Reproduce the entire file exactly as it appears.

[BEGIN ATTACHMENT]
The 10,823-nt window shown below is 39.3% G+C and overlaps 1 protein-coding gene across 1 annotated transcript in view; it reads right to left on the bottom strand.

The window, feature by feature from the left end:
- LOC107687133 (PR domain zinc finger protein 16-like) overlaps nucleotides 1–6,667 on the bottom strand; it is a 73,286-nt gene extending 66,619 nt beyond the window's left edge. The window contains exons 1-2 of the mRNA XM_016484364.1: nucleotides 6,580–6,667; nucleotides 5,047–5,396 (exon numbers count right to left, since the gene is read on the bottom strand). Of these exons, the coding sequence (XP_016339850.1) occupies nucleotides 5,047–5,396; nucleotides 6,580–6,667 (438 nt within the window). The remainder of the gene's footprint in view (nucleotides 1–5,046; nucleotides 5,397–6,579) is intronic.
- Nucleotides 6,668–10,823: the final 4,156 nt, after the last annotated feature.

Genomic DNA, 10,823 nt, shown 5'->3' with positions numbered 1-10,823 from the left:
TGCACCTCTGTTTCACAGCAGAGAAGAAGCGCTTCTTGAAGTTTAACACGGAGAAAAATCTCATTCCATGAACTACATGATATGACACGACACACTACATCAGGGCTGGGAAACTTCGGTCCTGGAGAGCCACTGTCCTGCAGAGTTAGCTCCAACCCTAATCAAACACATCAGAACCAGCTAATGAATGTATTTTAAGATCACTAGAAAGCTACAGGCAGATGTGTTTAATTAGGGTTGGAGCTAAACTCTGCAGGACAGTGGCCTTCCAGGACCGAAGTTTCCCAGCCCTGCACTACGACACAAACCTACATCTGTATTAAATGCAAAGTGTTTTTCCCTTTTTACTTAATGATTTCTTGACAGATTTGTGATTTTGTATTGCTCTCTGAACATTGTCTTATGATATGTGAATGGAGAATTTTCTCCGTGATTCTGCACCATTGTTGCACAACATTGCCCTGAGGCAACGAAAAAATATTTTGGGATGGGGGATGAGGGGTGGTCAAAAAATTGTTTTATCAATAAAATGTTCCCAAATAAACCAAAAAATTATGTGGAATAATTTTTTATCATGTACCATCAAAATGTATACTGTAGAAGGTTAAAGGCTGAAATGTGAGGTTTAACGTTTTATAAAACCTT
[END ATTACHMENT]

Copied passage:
The 10,823-nt window shown below is 39.3% G+C and overlaps 1 protein-coding gene across 1 annotated transcript in view; it reads right to left on the bottom strand.

The window, feature by feature from the left end:
- LOC107687133 (PR domain zinc finger protein 16-like) overlaps nucleotides 1–6,667 on the bottom strand; it is a 73,286-nt gene extending 66,619 nt beyond the window's left edge. The window contains exons 1-2 of the mRNA XM_016484364.1: nucleotides 6,580–6,667; nucleotides 5,047–5,396 (exon numbers count right to left, since the gene is read on the bottom strand). Of these exons, the coding sequence (XP_016339850.1) occupies nucleotides 5,047–5,396; nucleotides 6,580–6,667 (438 nt within the window). The remainder of the gene's footprint in view (nucleotides 1–5,046; nucleotides 5,397–6,579) is intronic.
- Nucleotides 6,668–10,823: the final 4,156 nt, after the last annotated feature.

Genomic DNA, 10,823 nt, shown 5'->3' with positions numbered 1-10,823 from the left:
TGCACCTCTGTTTCACAGCAGAGAAGAAGCGCTTCTTGAAGTTTAACACGGAGAAAAATCTCATTCCATGAACTACATGATATGACACGACACACTACATCAGGGCTGGGAAACTTCGGTCCTGGAGAGCCACTGTCCTGCAGAGTTAGCTCCAACCCTAATCAAACACATCAGAACCAGCTAATGAATGTATTTTAAGATCACTAGAAAGCTACAGGCAGATGTGTTTAATTAGGGTTGGAGCTAAACTCTGCAGGACAGTGGCCTTCCAGGACCGAAGTTTCCCAGCCCTGCACTACGACACAAACCTACATCTGTATTAAATGCAAAGTGTTTTTCCCTTTTTACTTAATGATTTCTTGACAGATTTGTGATTTTGTATTGCTCTCTGAACATTGTCTTATGATATGTGAATGGAGAATTTTCTCCGTGATTCTGCACCATTGTTGCACAACATTGCCCTGAGGCAACGAAAAAATATTTTGGGATGGGGGATGAGGGGTGGTCAAAAAATTGTTTTATCAATAAAATGTTCCCAAATAAACCAAAAAATTATGTGGAATAATTTTTTATCATGTACCATCAAAATGTATACTGTAGAAGGTTAAAGGCTGAAATGTGAGGTTTAACGTTTTATAAAACCTT